Raven’s Witness: The Alaska Life of Richard K. Nelson

Raven’s Witness: The Alaska Life of Richard K. Nelson
By Hank Lentfer; Foreword by Barry Lopez


2020 Banff Mountain Book Award Winner – Grand Prize

2020 Banff Mountain Book Award Winner – Mountain Literature


Writing a biography about a personal friend, as Hank Lentfer has done for Richard Nelson, has special challenges. After listening to Richard Nelson’s stories over a number of years, Lentfer pressed him to write them down before they disappeared with him. “I’ll never do it. I’m done writing,” Nelson replied, to which Lentfer responded “I’m not, let me do it.” These simple, and likely spontaneous words led to years of research, interviews, writing, reviews and editing. The result was well worth it: Raven’s Witness not only introduces Richard Nelson to those of us who had not heard of him, but more importantly it lays bare the philosophies that he embraced, that will likely be important for the future of humanity.


Born in Wisconsin in 1941, Richard developed an early interest in nature, spending his free time outdoors studying every manner of life that he could find in the ponds and ditches around his home. His parents encouraged his obsession, allowing him to fill his room with crates, boxes and tanks, which eventually expanded to fill the garage and forced his parents to park in the driveway. His academic achievements in English, math and speech, however, amounted to a string of D’s by the seventh grade. As he neared the end of his high school years, his written English had deteriorated even further to become his worst grades, with three D’s and an F in a writing course. This, from an individual who would go on to become a PhD Anthropologist and a best-selling author and media commentator. Unaware of his private interests and journaling, Richard’s high school career counselor recommended that he enlist in the army in order to “create structure in his life.”


Instead, Richard enrolled at the University of Wisconsin, where he was initially under academic probation and the threat of expulsion. Yet, he was still unable to muster the required interest in English, math and philosophy. That is, until he was allowed to enrol in a senior natural history course, in which he scored the highest grade in the class. At last, under the influence of teachers and mentors who could see his potential, he applied himself with an essay titled ‘The Forgotten Prairie.” Not only did this earn him his first A in English since elementary school, but the essay found its way to the U.S. Secretary of the Interior who saw its potential to support the creation of a Prairie National Park.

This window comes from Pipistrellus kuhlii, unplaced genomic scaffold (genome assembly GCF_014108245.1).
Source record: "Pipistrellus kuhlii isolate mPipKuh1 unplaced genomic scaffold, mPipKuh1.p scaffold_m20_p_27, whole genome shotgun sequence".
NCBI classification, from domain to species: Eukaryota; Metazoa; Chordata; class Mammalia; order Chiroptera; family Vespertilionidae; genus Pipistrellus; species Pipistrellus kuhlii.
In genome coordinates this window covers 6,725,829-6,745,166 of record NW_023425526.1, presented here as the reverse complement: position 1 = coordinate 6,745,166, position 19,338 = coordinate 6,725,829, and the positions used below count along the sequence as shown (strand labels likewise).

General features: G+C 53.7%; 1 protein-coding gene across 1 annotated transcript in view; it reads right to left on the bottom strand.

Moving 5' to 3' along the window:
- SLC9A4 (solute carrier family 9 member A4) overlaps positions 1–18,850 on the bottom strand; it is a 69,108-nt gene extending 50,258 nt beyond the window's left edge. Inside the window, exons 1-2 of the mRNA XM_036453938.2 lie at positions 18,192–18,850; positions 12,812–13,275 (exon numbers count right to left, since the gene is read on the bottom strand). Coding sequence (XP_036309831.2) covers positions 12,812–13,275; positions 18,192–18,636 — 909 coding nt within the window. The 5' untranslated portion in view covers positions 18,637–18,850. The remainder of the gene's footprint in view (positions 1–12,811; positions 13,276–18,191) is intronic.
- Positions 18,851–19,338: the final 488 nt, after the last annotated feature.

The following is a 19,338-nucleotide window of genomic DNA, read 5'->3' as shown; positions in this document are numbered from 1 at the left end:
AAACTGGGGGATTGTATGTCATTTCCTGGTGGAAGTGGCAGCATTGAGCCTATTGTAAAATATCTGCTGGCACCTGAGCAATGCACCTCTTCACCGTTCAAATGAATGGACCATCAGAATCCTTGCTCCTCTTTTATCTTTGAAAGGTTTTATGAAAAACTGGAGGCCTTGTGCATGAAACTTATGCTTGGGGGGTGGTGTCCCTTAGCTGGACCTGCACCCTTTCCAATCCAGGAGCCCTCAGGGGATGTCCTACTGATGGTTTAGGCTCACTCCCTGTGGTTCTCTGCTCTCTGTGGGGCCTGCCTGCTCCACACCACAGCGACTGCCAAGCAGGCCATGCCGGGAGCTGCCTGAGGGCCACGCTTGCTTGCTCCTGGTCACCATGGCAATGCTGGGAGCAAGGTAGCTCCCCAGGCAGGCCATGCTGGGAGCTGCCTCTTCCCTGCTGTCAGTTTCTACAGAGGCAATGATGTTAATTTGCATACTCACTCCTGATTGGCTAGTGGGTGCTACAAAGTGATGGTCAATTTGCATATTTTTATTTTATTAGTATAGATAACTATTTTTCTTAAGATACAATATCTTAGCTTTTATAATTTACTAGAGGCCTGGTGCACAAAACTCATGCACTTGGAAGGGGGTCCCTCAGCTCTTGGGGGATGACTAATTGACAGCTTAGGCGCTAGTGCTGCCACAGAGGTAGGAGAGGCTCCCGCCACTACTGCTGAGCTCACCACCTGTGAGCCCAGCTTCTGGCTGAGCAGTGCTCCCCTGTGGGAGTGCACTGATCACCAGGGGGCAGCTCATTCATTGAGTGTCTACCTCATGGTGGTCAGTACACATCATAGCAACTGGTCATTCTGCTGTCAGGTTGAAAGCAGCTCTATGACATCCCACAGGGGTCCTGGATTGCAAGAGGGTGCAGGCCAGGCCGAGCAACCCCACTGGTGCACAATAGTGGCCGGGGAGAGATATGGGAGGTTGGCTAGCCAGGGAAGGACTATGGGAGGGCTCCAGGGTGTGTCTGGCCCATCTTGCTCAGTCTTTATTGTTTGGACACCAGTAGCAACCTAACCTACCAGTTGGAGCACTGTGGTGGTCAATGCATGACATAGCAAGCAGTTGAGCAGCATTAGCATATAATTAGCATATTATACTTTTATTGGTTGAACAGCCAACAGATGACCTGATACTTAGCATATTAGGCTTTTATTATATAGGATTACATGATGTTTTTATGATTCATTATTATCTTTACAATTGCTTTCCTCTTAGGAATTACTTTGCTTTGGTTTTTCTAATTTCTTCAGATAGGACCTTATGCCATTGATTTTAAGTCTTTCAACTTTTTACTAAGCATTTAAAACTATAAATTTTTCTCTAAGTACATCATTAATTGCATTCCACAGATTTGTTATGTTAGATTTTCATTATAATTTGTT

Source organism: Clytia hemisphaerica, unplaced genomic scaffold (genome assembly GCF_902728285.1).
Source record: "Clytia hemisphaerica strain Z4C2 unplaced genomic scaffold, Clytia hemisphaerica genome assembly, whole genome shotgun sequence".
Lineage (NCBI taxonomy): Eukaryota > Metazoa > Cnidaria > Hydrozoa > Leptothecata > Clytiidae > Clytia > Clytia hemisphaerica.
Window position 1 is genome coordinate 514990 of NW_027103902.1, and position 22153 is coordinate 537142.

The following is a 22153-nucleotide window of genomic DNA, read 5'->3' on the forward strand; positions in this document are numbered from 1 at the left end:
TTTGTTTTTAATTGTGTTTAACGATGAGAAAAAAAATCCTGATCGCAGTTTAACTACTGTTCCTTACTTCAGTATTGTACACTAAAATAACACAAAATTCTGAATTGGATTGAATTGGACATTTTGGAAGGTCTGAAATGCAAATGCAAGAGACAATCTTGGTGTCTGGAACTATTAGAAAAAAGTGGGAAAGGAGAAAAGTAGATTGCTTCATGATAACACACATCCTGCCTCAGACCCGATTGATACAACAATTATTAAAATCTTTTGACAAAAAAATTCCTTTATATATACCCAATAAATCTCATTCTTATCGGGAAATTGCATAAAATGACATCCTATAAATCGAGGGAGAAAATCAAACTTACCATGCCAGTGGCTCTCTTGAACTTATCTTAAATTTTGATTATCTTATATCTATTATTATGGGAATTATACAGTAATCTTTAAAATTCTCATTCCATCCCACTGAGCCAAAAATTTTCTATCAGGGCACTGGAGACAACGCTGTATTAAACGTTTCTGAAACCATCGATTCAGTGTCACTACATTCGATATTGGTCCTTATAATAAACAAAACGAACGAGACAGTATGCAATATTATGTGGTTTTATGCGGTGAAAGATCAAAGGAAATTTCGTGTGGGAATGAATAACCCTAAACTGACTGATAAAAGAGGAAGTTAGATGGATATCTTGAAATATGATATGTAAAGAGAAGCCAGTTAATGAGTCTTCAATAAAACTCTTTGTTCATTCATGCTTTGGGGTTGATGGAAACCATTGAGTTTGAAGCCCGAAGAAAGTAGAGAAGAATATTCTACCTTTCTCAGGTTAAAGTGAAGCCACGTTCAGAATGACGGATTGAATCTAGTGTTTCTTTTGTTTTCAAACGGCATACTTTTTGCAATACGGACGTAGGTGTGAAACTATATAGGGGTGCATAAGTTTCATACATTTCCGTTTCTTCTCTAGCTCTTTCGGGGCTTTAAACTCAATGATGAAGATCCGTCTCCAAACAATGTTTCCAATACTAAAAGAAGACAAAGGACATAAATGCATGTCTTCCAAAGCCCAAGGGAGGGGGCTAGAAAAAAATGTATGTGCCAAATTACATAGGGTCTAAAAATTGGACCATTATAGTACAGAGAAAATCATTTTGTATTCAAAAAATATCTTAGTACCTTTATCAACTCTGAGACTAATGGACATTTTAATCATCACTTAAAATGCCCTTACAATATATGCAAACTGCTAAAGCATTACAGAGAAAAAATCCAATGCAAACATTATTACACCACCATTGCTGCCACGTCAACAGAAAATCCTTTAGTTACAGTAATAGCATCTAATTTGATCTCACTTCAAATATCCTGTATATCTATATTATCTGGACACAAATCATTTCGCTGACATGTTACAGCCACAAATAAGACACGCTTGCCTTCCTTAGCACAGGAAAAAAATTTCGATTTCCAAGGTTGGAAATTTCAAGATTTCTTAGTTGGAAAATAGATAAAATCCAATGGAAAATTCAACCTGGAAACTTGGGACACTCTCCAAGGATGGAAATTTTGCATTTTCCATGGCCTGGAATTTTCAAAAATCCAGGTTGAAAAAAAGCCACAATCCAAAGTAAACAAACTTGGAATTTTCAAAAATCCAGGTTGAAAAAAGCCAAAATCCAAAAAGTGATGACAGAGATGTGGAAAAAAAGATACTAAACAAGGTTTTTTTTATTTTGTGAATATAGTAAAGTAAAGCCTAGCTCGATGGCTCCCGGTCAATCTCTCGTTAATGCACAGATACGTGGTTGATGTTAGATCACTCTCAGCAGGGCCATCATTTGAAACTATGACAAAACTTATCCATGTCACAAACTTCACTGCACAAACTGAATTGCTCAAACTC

In 1964, right after receiving his Bachelor of Science degree, Richard Nelson was offered, and took an assignment in a remote village on the northwest coast of Alaska, a State where he would spend much of his life working in what he called ‘participatory anthropology.’ He learned early on to become a good listener to the various Alaskan indigenous people that he found himself among, and several times he expressed the thought that they should be sending teachers into the outside world, not vice versa. Unlike many of his academic peers, he felt that it was necessary not just to watch, record and compare, but to participate. Only by actually doing a task could it be properly understood in context. When invited to create a TV series on the Koyukon Indians of North Central Alaska, he insisted that the people themselves create and control almost every aspect of the production. The eventual series of five half-hour films, narrated by Barry Lopez, were produced in 1987 and are freely available on YouTube under the umbrella title ‘Make Prayers to the Raven.’


After a number of successful books, Richard Nelson turned to radio, where he hosted a half-hour show for ten years called ‘Encounters.’ In each episode he got close to some aspect of the Alaskan Wild, where he related his experiences in an intense stream-of-consciousness narrative, as fluent as the best sports reporter but with much more to say. Some of these episodes are still available as podcasts, with ITunes releasing one each week nearly two years after Nelson’s death. You can find some of these podcasts and other material on the Encounters North website at: https://www.encountersnorth.org/.


The book began a little slowly for me, but as I progressed it became increasingly engaging, leading to an appreciation of why it had won the Grand Prize at the 2020 Banff Mountain Book Festival. I especially appreciated being introduced to the many written, audio and visual works that are Richard Nelson’s legacy. The world can only benefit from his learnings and teachings, and on that account I recommend this book.




‘Raven’s Witness: The Alaska Life of Richard K. Nelson’ by Hank Lentfer; Foreword by Barry Lopez; Mountaineers Books, 2020; 256 pages; Hardcover; Retail $24.95 U.S.; ISBN: 978-1-68051-307-3



Publisher Information:



Raven’s Witness: The Alaska Life of Richard K. Nelson

256 pages

Publisher: Mountaineers Books

ISBN: 978-1-68051-307-3

Published: Jul 7, 2020


$24.95 U.S.









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